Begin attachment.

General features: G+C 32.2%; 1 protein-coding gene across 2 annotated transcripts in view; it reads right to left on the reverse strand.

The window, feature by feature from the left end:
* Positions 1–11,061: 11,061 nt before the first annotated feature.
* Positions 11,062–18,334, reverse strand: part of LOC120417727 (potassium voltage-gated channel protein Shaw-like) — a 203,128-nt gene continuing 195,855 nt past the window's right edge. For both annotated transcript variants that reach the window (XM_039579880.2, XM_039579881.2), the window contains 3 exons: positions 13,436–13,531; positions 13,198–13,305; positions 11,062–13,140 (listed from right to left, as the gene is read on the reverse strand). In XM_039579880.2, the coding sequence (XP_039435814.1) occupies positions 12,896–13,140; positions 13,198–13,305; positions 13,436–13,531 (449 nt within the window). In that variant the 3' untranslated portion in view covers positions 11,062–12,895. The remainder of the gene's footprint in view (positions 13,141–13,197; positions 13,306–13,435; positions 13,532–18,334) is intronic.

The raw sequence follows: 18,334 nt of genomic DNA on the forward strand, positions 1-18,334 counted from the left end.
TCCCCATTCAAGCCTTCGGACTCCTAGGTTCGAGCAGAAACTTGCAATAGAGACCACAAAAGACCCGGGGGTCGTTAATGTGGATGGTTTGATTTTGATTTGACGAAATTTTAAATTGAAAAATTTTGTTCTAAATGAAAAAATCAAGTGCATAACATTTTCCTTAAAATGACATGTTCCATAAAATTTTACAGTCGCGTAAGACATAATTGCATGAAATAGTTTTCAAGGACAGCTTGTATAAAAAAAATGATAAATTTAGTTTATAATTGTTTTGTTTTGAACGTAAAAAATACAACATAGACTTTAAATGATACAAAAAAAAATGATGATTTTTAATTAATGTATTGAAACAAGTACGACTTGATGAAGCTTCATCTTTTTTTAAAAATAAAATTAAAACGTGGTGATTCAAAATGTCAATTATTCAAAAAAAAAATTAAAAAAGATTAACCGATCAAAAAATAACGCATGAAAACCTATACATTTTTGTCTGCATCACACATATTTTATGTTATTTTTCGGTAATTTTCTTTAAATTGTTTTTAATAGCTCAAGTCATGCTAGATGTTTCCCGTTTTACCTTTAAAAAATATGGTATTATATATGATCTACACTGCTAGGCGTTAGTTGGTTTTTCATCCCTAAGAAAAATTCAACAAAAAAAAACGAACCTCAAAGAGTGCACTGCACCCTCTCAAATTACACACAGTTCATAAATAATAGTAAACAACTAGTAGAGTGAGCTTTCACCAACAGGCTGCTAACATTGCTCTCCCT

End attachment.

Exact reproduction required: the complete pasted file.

General features: G+C 32.2%; 1 protein-coding gene across 2 annotated transcripts in view; it reads right to left on the reverse strand.

The window, feature by feature from the left end:
* Positions 1–11,061: 11,061 nt before the first annotated feature.
* Positions 11,062–18,334, reverse strand: part of LOC120417727 (potassium voltage-gated channel protein Shaw-like) — a 203,128-nt gene continuing 195,855 nt past the window's right edge. For both annotated transcript variants that reach the window (XM_039579880.2, XM_039579881.2), the window contains 3 exons: positions 13,436–13,531; positions 13,198–13,305; positions 11,062–13,140 (listed from right to left, as the gene is read on the reverse strand). In XM_039579880.2, the coding sequence (XP_039435814.1) occupies positions 12,896–13,140; positions 13,198–13,305; positions 13,436–13,531 (449 nt within the window). In that variant the 3' untranslated portion in view covers positions 11,062–12,895. The remainder of the gene's footprint in view (positions 13,141–13,197; positions 13,306–13,435; positions 13,532–18,334) is intronic.

The raw sequence follows: 18,334 nt of genomic DNA on the forward strand, positions 1-18,334 counted from the left end.
TCCCCATTCAAGCCTTCGGACTCCTAGGTTCGAGCAGAAACTTGCAATAGAGACCACAAAAGACCCGGGGGTCGTTAATGTGGATGGTTTGATTTTGATTTGACGAAATTTTAAATTGAAAAATTTTGTTCTAAATGAAAAAATCAAGTGCATAACATTTTCCTTAAAATGACATGTTCCATAAAATTTTACAGTCGCGTAAGACATAATTGCATGAAATAGTTTTCAAGGACAGCTTGTATAAAAAAAATGATAAATTTAGTTTATAATTGTTTTGTTTTGAACGTAAAAAATACAACATAGACTTTAAATGATACAAAAAAAAATGATGATTTTTAATTAATGTATTGAAACAAGTACGACTTGATGAAGCTTCATCTTTTTTTAAAAATAAAATTAAAACGTGGTGATTCAAAATGTCAATTATTCAAAAAAAAAATTAAAAAAGATTAACCGATCAAAAAATAACGCATGAAAACCTATACATTTTTGTCTGCATCACACATATTTTATGTTATTTTTCGGTAATTTTCTTTAAATTGTTTTTAATAGCTCAAGTCATGCTAGATGTTTCCCGTTTTACCTTTAAAAAATATGGTATTATATATGATCTACACTGCTAGGCGTTAGTTGGTTTTTCATCCCTAAGAAAAATTCAACAAAAAAAAACGAACCTCAAAGAGTGCACTGCACCCTCTCAAATTACACACAGTTCATAAATAATAGTAAACAACTAGTAGAGTGAGCTTTCACCAACAGGCTGCTAACATTGCTCTCCCT